Amanda Dehnert says "My Fair Lady" is a double threat. She should know. She's directed it four times.
A revival of one of Broadway's all-time favorite musicals, directed by Dehnert, "My Fair Lady" holds down the Saturday night slot in the Oregon Shakespeare Festival's opening weekend lineup for the 2013 season. Shakespeare's "The Taming of the Shrew" kicks off the season tonight in the Angus Bowmer Theatre, directed by David Ivers.
A revival of August Wilson's "Two Trains Running," directed by Lou Bellamy, will play Saturday afternoon in the Bowmer, and Shakespeare's "King Lear," directed by Bill Rauch, will round out the weekend with a Sunday matinee in the Thomas Theatre, formerly the New Theatre.
Dehnert, a theater professor at Northwestern University, guest directs widely around the nation and is a former artistic director of Trinity Repertory Company in Providence, R.I.
"'My Fair Lady' has an interesting story about a complicated relationship," Dehnert says. "People think it's because (George Bernard) Shaw wrote it. But it's not 'Pygmalion.' It's its own story. They took his thing and made it their thing."
Shaw wrote "Pygmalion," in which he lampooned the English class system and commented on independent women, in 1912. The story goes back to Gilbert and Sullivan and earlier, to ancient Rome and a tale by Ovid. More recently the theme has popped up in movies such as "Educating Rita," "Can't Buy Me Love," "Pretty Woman," "She's All That" and "The Princess Diaries."
"My Fair Lady," with book and lyrics by Alan Jay Lerner and music by Frederick Loewe, is set in 1912, the year of Shaw's play. It opened on Broadway in 1956 with Rex Harrison and Julie Andrews and was an instant hit with audiences and critics alike.
"It also has great songs," Dehnert says, such as "On the Street Where You Live," "I Could Have Danced All Night," "Wouldn't It be Loverly," "Get Me to the Church On Time," "The Rain in Spain" and "With a Little Bit of Luck."
The difficulties of turning Shaw's witty play into a musical were legendary. Shaw wouldn't hear of it while he was alive. Later, when the rights were clear, Lerner and Loewe tried it and gave up. Then Rodgers and Hammerstein had a go. They gave up, too.
In the 1950s, Lerner and Loewe tried again. They pulled it off after they realized it wasn't a typical musical comedy — there was no romance between the lead characters — and they turned out Broadway's longest-running hit ever at that time, a show that's often called "the perfect musical."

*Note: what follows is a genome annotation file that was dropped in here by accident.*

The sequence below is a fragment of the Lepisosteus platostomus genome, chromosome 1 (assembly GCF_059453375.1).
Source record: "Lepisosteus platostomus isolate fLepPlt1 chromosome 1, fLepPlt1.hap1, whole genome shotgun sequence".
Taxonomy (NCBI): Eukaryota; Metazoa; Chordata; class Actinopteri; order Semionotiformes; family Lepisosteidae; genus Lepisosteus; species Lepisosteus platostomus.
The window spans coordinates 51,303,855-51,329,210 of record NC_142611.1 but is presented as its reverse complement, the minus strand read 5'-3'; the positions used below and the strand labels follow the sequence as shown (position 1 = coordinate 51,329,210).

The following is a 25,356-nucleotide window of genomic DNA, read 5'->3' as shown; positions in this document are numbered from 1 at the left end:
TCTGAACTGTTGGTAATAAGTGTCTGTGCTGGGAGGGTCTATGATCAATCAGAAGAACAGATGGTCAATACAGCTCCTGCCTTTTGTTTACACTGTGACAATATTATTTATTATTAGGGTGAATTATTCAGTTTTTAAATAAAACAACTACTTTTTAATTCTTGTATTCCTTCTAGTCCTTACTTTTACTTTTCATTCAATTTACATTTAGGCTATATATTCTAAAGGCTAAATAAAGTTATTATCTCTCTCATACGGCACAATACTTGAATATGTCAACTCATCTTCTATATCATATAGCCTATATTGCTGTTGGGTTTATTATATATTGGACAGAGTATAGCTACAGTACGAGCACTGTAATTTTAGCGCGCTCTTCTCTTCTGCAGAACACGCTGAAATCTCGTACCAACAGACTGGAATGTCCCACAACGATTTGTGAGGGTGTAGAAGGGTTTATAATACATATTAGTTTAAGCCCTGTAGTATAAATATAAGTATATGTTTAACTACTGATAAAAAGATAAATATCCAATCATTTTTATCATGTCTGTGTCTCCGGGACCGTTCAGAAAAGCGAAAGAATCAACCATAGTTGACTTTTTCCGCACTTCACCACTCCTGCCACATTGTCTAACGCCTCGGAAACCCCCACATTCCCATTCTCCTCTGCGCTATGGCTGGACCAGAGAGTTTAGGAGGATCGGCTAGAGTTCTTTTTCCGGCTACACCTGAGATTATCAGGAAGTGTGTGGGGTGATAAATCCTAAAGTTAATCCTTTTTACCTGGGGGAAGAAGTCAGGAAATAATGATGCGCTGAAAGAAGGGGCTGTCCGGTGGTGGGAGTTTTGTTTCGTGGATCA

The version audiences will see at OSF is known as the "piano reduction." Instead of an orchestra, Dehnert says, the music will be provided by two Yamaha grand pianos on the stage, played by pianists Matt Goodrich and Ron Ochs, both of whom live in the Rogue Valley.
"The actors will dance around them and in between them," she says.
There are several approved scores for the show in existence, in part because Lerner and Loewe knew that not every theater that would mount a production would have the space or the budget for a full orchestra, Dehnert says.
She credits Lerner and Loewe with the foresight to ask Loewe's arranger, Trude Rittmann, to create a score for two pianos that would not only track the melodies and accompany the singers but would keep, as much as possible, the intricacies and nuances of the orchestral arrangement. Rittmann had fled the Nazis and wound up in New York City. She later worked with George Balanchine, Leonard Bernstein and Aaron Copland.
Associate Music Director Darcy Danielson says Rittmann's score is one of the glories of the show.
"It's definitely not something you settle for," she says.
In the story, Eliza Doolittle is a Cockney flower girl, and Henry Higgins an arrogant professor who loves language. When Higgins bets he can turn the low-class Eliza into a young woman who can pass for upper crust by altering her diction, the sparks begin to fly.
With Cockneys and upper-crusters and a plot that puts a premium on pronunciation, voice and text coach David Carey assumed a major role in the rehearsal process, Dehnert says.
"He was great," she says. "After awhile this funny thing happens where the actors begin to feel like they can't hear the difference. It's very tricky."
Received pronunciation, the upper-class, standard English spoken by Higgins, was thought to have been inculcated in the students of elite schools to the exclusion of regional dialects. It contrasted markedly with the London-based, working-class Cockney accent of people like the Doolittles, who notoriously dropped their h's, among other quirks.
Dehnert says Jonathan Haugen and Rachael Warren, who play the Professor and Eliza, will sing their own parts. As will Anthony Heald as Eliza's father, Alfred P. Doolittle, and David Kelly, as Col. Pickering.
She says a big musical like "My Fair Lady" isn't necessarily more challenging to direct than a smaller, more intimate nonmusical play.
"It doesn't matter," says this woman who once told a reporter that a play by Shakespeare was "just a story," after all.
"What we do is both very, very difficult and very simple."
Bill Varble is a freelance writer living in Medford. Reach him at firstname.lastname@example.org.